When I first started working with and learning about essential oils, I wanted to use the very best of the very best (still do—and we do).
I kept seeing the term "therapeutic grade" or "certified therapeutic grade" in relation to essential oils. After researching and speaking with numerous experts in the field, it became apparent that this was simply a marketing term that was coined in the 90's, and does not have any real meaning. Essential oils are inherently therapeutic, and while there are specifications for what constitutes an essential oil, set by the International Organization for Standardization, there is not a set of specifications that would define an essential oil as "certified therapeutic" and no independent bodies that certify essential oils as such.
In many industries (healthcare, agriculture, etc., as you are probably very familiar), there are Independent Certification Bodies, Accreditation Services, that are generally not-for-profit and independent—watchdogs who make sure that what companies say is happening is actually happening. With every certification there are specific parameters that the product must meet: So for instance, in the US, the USDA sets the standards for organic agriculture, and any certifying bodies must be approved by the USDA to be credible. This system creates multiple levels of independent evaluation—and a company can't just claim that its products are organic, at least on packaging, unless it's been certified so by this system of certification.
You may have seen some "multi-level marketing" companies that sell essential oils and recruit independent sellers to vend on their behalf—and recruit more sellers beneath them in a sales strategy that resembles a pyramid :) One of these multi-level marketing companies puts a "certification seal"on their packaging that says "CPTG" or Certified Pure Therapeutic Grade. This private company actually trademarked this particular term and seal, and designed it to resemble the seals that are from independent bodies. Since they trademarked it, they are of course the only ones who can use it. Basically, they are pretending like "CPTG" is an official, independent certification, which of course it isn't.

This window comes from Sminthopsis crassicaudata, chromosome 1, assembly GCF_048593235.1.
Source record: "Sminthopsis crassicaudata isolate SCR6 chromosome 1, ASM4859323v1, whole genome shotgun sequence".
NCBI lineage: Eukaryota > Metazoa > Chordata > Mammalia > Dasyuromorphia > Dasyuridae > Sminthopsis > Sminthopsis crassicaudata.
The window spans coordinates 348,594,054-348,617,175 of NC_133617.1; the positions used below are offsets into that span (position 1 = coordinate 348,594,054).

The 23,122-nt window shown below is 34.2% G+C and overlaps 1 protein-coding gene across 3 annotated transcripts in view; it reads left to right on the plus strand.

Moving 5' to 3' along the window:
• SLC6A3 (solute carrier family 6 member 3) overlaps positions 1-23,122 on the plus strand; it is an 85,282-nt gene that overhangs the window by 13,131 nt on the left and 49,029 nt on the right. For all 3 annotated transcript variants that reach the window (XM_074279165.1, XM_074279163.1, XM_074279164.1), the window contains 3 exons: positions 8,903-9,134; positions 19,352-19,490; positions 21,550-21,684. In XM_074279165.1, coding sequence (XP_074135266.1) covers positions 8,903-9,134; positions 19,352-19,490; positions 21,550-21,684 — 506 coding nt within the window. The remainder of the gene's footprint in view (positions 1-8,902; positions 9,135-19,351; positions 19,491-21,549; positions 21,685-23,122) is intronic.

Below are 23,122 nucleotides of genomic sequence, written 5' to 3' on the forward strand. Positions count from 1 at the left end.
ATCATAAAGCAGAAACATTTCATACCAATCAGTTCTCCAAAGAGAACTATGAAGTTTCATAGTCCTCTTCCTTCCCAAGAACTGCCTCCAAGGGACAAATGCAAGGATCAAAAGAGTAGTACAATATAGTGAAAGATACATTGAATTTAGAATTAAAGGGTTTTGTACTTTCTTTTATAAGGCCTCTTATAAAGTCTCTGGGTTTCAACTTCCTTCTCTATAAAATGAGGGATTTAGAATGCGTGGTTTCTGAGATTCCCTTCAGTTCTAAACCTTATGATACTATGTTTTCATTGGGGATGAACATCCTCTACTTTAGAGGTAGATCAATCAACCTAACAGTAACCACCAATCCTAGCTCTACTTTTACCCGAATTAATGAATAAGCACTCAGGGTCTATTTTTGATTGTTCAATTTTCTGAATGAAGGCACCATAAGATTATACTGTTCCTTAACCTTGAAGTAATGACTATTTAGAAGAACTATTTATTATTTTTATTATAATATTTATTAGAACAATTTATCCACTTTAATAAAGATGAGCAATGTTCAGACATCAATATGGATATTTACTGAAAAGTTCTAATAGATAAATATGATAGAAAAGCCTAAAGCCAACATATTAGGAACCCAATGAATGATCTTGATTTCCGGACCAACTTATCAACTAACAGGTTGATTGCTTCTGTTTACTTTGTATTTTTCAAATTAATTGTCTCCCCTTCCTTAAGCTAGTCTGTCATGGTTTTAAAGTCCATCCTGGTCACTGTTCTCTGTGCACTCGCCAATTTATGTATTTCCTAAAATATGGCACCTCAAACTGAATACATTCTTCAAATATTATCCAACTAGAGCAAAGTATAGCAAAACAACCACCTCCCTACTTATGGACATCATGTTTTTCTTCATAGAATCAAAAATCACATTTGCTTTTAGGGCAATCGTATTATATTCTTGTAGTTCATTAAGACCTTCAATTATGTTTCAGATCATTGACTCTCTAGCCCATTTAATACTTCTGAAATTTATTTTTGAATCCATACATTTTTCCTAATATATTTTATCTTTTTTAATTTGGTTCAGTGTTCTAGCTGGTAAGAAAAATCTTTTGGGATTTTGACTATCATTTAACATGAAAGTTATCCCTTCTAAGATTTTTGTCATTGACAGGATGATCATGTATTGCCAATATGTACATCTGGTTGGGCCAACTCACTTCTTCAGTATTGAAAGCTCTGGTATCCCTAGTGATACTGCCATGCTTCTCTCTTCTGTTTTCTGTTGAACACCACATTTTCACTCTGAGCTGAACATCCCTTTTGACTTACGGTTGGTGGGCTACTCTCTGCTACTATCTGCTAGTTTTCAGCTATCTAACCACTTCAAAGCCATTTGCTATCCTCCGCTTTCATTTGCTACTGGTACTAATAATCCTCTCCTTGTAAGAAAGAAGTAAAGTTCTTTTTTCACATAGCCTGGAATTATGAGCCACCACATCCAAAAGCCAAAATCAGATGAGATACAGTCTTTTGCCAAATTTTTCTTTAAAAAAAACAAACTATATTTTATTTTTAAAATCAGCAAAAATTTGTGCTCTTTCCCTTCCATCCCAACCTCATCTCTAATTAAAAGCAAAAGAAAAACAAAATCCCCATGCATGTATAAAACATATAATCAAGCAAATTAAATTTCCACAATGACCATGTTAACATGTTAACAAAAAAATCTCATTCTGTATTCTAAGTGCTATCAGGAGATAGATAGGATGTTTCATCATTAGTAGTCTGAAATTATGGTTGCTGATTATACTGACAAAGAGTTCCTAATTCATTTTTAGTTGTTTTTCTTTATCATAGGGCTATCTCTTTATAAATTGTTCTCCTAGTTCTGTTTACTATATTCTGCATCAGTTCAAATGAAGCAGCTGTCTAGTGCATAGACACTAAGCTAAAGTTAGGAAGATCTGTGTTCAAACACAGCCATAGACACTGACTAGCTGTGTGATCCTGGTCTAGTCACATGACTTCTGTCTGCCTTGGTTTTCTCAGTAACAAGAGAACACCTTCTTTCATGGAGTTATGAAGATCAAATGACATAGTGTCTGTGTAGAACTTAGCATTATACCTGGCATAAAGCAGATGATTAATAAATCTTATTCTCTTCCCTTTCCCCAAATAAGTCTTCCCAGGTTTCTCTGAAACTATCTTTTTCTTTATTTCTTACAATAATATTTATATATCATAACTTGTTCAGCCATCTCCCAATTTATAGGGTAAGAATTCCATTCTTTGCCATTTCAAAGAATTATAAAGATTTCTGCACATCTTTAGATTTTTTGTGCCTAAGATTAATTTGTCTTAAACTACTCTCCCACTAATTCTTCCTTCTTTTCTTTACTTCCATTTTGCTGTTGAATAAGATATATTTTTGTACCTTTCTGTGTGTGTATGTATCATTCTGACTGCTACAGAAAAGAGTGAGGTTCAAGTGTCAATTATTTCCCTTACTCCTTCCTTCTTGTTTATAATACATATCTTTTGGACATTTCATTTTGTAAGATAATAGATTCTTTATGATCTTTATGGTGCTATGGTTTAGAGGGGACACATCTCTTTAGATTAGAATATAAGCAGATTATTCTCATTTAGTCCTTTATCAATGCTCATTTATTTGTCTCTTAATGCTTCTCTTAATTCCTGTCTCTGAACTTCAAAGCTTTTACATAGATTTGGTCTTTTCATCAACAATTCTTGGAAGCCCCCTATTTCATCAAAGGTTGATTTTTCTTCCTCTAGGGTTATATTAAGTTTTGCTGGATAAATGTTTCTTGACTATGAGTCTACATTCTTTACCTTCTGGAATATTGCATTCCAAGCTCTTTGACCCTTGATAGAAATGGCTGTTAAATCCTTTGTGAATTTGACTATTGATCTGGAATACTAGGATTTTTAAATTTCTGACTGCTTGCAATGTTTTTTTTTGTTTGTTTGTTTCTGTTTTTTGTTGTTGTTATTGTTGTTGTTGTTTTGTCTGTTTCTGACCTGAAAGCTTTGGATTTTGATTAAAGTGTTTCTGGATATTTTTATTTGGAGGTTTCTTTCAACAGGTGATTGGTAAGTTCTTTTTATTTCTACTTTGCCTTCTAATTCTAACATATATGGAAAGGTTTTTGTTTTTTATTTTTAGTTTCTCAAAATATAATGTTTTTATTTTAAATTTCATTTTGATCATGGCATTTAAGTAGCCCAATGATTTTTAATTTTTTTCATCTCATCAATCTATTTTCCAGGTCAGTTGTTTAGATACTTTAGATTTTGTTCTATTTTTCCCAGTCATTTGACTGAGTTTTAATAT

While I hope very much that the essential oils that they sell are of high quality, the fact that they are creating this misleading marketing scheme does not give me high hopes for their credibility as a company. As a general rule of thumb, I would think twice before sourcing from a company that claims their essential oils are "certified therapeutic grade." They are either completely naive and pretending to have a certification that doesn't exist, or they are not naive and are pretending to have a certification that does not exist. Either way, not promising.
I wish that the essential oil market was more heavily regulated, however, this is not the case. Many of the "essential oils" and plant oils sold on Amazon and other sites are synthetic, and it is up to the consumer to do their homework and make sure to source from reputable companies that can provide paperwork and lab testing to back up their products. It is up to companies to do their homework as well—and to be transparent with their customers. A good rule of thumb is to ask companies to provide Certificates of Analysis and GC Reports when you order, any reputable essential oil supplier will be able to provide those.
So, what kind of essential oils do we source for Everyday Oil?
The essential oils we use in Everyday Oil are of the highest quality and most tightly regulated in the industry. They are in compliance with ISO 9001:2008 and come with Material Safety Data Sheets, Certificates of Analysis, and GC Reports. They are never tested on animals, and the ingredients that are Certified Organic are certified by the leading Independent organic certification company, QAI. Every recommended quality control element is in place. We don't call them "therapeutic grade" because that's not a real thing, and with Everyday Oil you will always get a very real thing.
If you would like to read more about this issue, please check out these references: